Thermomechanical Properties of Beef Muscle

Sara King/ February 21, 1986/ Peer-reviewed Paper/ 0 comments

Differential scanning calorimetry (DSC) was used to follow the three major endothermic transitions. (T1, T2, and T3) of beef muscle during heating. Borchardt and Daniels reaction kinetics were used to predict the three time and temperature treatments required to sequentially eliminate each transition. Longissimus dorsi and semimembraneous muscles were removed from beef carcasses suspended by Achilles tendon or pelvis.
Samples prepared by heating for 5 min at 57 ºC (I), 70 ºC(II) and 81 ºC(III) were assessed by sensory panel for tenderness, juiciness and residual connective tissue. Weight loss, Warner-Bratzler (W-B) shear and microstructure using transmission electron microscopy (TEM) were also determined. The I treatment showed a significant difference in tenderness and residual connective tissue between muscles, but not between contraction states.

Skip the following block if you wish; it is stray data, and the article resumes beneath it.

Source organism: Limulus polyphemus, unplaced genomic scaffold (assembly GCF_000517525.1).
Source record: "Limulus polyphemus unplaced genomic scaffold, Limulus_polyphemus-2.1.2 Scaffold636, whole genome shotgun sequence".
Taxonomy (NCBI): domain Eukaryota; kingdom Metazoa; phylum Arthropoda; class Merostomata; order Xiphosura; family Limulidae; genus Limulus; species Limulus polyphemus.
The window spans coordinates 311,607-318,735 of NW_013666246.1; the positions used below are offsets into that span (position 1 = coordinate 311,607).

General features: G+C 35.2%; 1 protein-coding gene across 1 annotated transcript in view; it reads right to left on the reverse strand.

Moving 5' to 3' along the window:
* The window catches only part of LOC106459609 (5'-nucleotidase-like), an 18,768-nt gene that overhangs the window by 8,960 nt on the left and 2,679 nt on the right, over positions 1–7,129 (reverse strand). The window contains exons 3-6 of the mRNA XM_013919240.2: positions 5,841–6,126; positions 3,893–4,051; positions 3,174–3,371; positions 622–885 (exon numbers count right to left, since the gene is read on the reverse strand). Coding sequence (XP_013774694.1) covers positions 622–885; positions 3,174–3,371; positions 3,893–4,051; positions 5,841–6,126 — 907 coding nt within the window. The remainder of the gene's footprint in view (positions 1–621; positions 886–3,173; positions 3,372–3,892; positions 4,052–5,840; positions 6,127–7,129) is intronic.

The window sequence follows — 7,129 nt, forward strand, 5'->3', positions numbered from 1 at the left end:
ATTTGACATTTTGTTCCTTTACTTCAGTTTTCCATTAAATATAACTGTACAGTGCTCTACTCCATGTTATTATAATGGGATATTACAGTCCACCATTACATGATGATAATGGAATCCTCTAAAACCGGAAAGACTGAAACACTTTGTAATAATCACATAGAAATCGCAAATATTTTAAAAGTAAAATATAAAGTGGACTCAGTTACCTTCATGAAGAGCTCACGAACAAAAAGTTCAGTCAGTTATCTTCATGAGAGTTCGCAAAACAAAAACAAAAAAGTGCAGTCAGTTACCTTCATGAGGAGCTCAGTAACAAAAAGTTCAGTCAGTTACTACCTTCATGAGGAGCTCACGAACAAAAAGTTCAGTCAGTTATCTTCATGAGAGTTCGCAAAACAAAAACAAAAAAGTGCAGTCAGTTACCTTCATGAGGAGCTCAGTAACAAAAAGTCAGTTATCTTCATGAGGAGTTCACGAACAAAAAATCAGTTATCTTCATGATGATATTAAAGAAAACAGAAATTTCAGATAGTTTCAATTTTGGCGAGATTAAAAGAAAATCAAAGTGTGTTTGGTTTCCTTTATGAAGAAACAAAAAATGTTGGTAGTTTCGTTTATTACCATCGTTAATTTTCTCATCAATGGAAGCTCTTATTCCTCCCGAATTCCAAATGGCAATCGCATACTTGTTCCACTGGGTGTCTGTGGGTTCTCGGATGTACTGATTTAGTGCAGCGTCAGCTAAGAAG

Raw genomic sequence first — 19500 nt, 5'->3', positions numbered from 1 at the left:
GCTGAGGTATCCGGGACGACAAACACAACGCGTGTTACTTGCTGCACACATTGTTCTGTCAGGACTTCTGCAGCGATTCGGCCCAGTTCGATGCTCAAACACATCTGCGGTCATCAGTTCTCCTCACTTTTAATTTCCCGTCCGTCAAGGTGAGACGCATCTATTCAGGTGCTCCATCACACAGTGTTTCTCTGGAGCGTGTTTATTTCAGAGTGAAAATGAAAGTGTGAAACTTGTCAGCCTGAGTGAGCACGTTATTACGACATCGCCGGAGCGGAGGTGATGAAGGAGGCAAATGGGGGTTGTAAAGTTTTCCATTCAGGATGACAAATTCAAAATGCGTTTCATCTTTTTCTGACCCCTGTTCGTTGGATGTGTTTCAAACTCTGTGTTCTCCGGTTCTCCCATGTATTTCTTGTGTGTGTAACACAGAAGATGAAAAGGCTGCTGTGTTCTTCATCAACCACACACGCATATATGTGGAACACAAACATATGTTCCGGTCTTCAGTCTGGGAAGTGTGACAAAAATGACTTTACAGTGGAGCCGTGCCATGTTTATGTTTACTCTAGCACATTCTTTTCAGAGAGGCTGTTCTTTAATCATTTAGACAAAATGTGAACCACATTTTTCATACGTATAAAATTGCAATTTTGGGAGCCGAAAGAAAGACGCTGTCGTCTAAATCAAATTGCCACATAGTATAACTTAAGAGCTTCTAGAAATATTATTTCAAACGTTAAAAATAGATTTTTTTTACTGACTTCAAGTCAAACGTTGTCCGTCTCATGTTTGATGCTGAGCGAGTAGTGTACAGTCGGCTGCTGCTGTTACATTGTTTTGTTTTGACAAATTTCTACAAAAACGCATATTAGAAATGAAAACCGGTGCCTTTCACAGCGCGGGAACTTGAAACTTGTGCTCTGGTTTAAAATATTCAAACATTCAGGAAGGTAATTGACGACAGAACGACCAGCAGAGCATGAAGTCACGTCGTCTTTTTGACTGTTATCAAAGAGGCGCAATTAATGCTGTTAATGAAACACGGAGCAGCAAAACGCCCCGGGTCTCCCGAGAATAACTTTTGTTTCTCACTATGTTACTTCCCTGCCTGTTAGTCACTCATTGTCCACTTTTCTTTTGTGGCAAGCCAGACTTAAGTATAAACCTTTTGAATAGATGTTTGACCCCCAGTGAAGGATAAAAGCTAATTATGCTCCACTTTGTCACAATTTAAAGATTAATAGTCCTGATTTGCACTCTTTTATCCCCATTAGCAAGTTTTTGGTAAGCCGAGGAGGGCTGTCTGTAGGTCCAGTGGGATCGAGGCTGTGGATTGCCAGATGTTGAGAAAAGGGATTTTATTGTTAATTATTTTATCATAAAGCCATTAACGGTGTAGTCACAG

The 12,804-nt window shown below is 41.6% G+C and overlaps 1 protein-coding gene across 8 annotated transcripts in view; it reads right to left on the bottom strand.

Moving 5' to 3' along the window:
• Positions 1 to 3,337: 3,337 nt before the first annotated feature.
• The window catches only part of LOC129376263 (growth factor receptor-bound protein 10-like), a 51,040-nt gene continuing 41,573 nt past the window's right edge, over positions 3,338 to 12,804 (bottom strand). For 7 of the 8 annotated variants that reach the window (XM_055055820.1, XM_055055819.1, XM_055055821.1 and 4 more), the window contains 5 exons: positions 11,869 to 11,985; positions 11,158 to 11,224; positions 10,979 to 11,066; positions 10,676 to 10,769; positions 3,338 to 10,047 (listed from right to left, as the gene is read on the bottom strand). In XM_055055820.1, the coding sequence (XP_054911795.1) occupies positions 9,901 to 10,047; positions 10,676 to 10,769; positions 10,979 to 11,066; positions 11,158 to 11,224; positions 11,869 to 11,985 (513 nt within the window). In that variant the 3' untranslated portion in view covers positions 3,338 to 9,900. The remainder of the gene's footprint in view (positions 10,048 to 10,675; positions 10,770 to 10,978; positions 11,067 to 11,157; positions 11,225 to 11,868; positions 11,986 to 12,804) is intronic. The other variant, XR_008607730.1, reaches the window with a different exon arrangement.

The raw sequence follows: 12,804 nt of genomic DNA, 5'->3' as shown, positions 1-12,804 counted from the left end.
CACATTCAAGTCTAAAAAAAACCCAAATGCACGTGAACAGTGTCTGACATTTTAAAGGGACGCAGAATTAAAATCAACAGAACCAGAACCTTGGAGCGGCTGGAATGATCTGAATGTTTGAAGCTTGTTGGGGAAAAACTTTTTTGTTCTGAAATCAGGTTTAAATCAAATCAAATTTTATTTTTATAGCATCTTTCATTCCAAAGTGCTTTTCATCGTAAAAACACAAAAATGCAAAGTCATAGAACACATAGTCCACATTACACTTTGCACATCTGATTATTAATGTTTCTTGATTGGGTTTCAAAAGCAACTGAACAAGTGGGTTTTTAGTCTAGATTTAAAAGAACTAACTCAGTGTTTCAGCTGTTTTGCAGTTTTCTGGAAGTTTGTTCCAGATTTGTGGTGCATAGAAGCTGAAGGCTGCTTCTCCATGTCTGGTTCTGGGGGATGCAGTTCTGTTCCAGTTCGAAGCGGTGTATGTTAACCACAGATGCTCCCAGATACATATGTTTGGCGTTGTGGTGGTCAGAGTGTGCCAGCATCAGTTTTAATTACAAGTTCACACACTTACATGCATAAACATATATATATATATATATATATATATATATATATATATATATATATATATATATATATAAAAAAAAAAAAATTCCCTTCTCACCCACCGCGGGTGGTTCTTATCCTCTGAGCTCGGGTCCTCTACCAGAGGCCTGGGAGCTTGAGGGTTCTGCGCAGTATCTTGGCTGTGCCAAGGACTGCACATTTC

The II treatment produced collagen shrinkage and a significant drop in W-B shear and residual connective tissue, coupled with increased tenderness in semimembraneous muscle. An increased W-B value, decreased juiciness, increased weight loss and a reduction in sarcomere and A-band length accompanied the III transition.
Muscles from carcasses that had been suspended by the pelvis were found to be significantly more tender than the same muscles from Achilles hung carcasses. It is concluded that DSC is capable of determining amount of protein denaturation and, hence, degree of cooking.

Findlay, C. J., Stanley, D. W., & Gullett, E. A. (1986). Thermomechanical properties of beef muscle. Meat Science, 16(1), 57-70.


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